Pakistan has always been known for its fast bowlers. You're the leading run-scorer this PSL season. Did you face the heat while facing any fast bowlers this time?

Yes, that is one thing that always comes up while playing in the PSL, even from my first year and it continued to be now. There's always one or two fast bowlers who are bowling way above 140kmh, pushing 150kmh. So every single game I go out and play, I know I have to be absolutely on my game, ready to go, otherwise I can get exposed and hurt facing these quick bowlers. It's an incredible thing, the depth that Pakistan cricket has over any other country that I have ever played in - real and proper fast bowling. It's amazing how they continue to come through. Now we've got [Mohammad] Hasnain here at Quetta who has come onto the scene and is bowling 150kmh, as it continues to happen every single PSL. So it's pretty amazing.

Have you stopped bowling to extend your playing career?

Yeah, at the moment I have stopped bowling from the start of the Big Bash really. I was trying to get ready to be able to bowl in the Big Bash and ended up getting two calf strains in the lead-up to it. So it was just a defining moment for me to put all my energy towards my batting and hold my body together because I absolutely still love playing, I still feel I can contribute with the bat and on the field with the leadership as well, with the experience I have had. I want to keep playing so I'm putting my bowling at the back burner and no bowling means that I can hopefully play for a few more years.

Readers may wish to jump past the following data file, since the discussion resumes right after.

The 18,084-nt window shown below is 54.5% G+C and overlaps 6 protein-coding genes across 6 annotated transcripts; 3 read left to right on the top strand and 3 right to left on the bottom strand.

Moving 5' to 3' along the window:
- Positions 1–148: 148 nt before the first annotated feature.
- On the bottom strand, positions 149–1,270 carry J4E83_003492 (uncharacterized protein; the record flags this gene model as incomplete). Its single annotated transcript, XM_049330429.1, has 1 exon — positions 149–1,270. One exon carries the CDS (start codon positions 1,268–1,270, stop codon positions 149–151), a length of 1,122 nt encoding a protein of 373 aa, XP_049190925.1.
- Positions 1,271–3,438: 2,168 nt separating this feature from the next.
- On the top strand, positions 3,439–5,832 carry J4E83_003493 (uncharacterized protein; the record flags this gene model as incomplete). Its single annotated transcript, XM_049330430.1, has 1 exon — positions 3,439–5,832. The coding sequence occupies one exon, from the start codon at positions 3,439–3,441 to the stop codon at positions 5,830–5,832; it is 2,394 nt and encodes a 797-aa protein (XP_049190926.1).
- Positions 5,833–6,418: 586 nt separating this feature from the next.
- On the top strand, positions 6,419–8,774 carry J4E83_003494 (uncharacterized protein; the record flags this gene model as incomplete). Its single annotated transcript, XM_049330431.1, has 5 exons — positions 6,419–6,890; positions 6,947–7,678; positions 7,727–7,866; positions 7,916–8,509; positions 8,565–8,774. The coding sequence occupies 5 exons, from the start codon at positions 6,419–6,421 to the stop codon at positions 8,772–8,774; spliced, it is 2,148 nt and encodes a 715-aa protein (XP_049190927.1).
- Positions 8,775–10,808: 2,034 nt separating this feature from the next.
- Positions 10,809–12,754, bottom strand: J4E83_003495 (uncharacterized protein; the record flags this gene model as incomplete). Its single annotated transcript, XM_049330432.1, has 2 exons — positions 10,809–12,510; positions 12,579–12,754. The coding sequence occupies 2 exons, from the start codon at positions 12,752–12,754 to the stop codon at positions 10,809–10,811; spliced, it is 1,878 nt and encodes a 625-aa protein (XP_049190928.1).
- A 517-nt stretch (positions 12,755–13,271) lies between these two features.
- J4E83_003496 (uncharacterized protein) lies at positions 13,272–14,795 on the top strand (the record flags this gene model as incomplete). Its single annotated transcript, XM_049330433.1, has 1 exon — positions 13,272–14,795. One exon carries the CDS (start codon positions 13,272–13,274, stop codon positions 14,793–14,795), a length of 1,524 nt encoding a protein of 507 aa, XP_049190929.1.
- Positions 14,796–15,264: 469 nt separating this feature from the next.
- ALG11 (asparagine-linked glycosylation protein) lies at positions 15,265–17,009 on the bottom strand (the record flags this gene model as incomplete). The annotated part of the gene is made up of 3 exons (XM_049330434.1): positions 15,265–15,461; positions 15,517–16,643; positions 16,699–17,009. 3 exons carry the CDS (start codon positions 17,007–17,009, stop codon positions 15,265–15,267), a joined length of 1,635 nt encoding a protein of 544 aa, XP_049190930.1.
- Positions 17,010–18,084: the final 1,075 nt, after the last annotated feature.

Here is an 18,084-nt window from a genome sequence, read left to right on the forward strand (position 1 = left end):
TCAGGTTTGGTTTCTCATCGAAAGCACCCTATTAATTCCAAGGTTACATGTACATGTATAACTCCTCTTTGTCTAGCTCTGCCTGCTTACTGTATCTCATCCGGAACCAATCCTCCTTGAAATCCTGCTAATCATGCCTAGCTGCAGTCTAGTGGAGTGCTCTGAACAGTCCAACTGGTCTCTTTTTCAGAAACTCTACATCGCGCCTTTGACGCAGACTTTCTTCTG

How do you keep yourself motivated when you're not playing for Australia but for different teams around the world?

Ever since I retired [from international cricket], I've been fortunate to play many different tournaments around the world and the thing that keeps me very motivated is wanting to be successful and wanting to be in a successful team. That is very simple and I love the opportunity to go out and play with so many different people I never would have played with and you never get to know people on the field because you are always on a battle and survival mode and you never really got to see the true person at the field. So that's the privilege I've had to play with so many incredible people from the last three years playing for different franchises.

At Quetta, I've been able to get to know Sarfaraz Ahmed, for example, someone I hardly ever played against. Last year, I got to know Kevin Petersen by playing with him for the first time for a long time instead of playing against him and it's been really special for me. And now it's an incredible opportunity to be with Sir Viv Richards who was one of my idols growing up. So to be with your mentor in the same team and get to know him and I still have a lot of questions to ask about his career, his playing days and it's something I would never have had without franchise cricket.

Umar Farooq is ESPNcricinfo's Pakistan correspondent